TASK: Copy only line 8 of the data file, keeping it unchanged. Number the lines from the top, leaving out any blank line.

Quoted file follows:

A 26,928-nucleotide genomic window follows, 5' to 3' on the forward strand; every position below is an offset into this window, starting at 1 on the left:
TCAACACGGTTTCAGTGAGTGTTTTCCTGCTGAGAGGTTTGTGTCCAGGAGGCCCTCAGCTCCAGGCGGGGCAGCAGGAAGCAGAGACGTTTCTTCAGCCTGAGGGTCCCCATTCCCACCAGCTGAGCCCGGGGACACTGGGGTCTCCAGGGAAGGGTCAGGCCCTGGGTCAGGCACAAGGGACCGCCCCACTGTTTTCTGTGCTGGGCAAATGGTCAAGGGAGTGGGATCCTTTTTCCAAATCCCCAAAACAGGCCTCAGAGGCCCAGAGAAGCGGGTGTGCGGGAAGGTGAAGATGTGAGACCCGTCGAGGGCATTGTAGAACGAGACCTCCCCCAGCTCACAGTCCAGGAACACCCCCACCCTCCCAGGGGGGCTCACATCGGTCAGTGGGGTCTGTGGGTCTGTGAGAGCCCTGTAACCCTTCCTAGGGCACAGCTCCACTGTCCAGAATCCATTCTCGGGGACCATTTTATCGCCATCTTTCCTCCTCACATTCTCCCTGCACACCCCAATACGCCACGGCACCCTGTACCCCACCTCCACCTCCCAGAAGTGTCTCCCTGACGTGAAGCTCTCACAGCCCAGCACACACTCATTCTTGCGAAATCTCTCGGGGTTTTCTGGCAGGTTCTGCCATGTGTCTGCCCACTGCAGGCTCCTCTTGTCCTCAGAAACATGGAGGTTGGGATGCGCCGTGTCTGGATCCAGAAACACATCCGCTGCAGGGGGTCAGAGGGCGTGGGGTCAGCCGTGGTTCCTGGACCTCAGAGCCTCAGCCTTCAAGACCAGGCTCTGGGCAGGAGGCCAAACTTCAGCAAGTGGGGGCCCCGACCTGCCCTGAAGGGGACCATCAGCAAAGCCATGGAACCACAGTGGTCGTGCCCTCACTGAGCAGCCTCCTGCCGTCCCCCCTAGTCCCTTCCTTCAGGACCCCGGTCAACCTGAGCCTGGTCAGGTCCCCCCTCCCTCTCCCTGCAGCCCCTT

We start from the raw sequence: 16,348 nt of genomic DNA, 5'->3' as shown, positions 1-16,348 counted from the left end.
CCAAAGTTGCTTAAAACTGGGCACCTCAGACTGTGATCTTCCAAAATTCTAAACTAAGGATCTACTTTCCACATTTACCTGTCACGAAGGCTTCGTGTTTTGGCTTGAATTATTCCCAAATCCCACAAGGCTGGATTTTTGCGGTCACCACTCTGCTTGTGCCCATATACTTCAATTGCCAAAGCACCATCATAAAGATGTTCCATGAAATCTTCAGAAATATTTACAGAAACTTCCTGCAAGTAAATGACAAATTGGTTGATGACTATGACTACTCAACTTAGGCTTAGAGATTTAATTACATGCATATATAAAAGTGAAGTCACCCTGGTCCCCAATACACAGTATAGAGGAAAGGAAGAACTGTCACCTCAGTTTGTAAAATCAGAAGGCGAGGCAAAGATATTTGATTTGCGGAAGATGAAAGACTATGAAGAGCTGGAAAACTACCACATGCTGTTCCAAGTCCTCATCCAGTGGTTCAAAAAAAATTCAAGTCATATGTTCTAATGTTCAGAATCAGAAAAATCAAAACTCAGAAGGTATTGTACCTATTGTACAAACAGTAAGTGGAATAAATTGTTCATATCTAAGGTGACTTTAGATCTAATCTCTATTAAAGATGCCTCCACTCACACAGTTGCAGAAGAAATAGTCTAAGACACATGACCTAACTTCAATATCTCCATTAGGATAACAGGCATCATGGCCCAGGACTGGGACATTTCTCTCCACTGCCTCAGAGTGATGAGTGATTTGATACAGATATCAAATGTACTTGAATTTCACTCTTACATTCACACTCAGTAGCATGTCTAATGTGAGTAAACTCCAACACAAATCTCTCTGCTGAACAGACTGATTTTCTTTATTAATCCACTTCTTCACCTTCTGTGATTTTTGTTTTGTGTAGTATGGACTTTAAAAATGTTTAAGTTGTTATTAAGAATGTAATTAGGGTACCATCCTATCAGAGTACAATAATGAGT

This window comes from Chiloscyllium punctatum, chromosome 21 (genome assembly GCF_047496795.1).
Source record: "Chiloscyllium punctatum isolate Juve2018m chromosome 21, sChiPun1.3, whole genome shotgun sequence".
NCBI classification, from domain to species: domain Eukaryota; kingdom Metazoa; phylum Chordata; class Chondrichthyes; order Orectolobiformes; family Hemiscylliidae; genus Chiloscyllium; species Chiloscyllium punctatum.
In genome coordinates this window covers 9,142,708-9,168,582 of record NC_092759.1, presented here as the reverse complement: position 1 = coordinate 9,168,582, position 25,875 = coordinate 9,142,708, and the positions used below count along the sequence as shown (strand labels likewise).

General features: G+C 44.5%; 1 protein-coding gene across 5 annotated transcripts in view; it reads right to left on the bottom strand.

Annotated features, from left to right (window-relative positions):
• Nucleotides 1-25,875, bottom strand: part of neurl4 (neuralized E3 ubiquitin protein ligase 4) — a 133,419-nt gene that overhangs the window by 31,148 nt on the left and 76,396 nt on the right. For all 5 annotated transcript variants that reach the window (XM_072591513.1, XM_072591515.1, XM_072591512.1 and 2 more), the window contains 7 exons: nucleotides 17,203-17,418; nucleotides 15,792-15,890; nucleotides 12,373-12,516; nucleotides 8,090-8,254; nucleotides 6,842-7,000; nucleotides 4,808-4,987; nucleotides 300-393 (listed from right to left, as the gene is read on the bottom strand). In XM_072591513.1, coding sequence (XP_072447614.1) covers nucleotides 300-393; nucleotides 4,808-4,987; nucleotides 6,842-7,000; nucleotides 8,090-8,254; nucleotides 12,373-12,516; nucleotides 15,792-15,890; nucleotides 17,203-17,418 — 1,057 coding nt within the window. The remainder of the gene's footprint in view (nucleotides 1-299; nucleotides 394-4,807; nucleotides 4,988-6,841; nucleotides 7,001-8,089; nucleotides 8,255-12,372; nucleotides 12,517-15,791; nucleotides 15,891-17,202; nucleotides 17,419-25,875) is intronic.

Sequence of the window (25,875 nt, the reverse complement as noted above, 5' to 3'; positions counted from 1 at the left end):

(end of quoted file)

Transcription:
In genome coordinates this window covers 9,142,708-9,168,582 of record NC_092759.1, presented here as the reverse complement: position 1 = coordinate 9,168,582, position 25,875 = coordinate 9,142,708, and the positions used below count along the sequence as shown (strand labels likewise).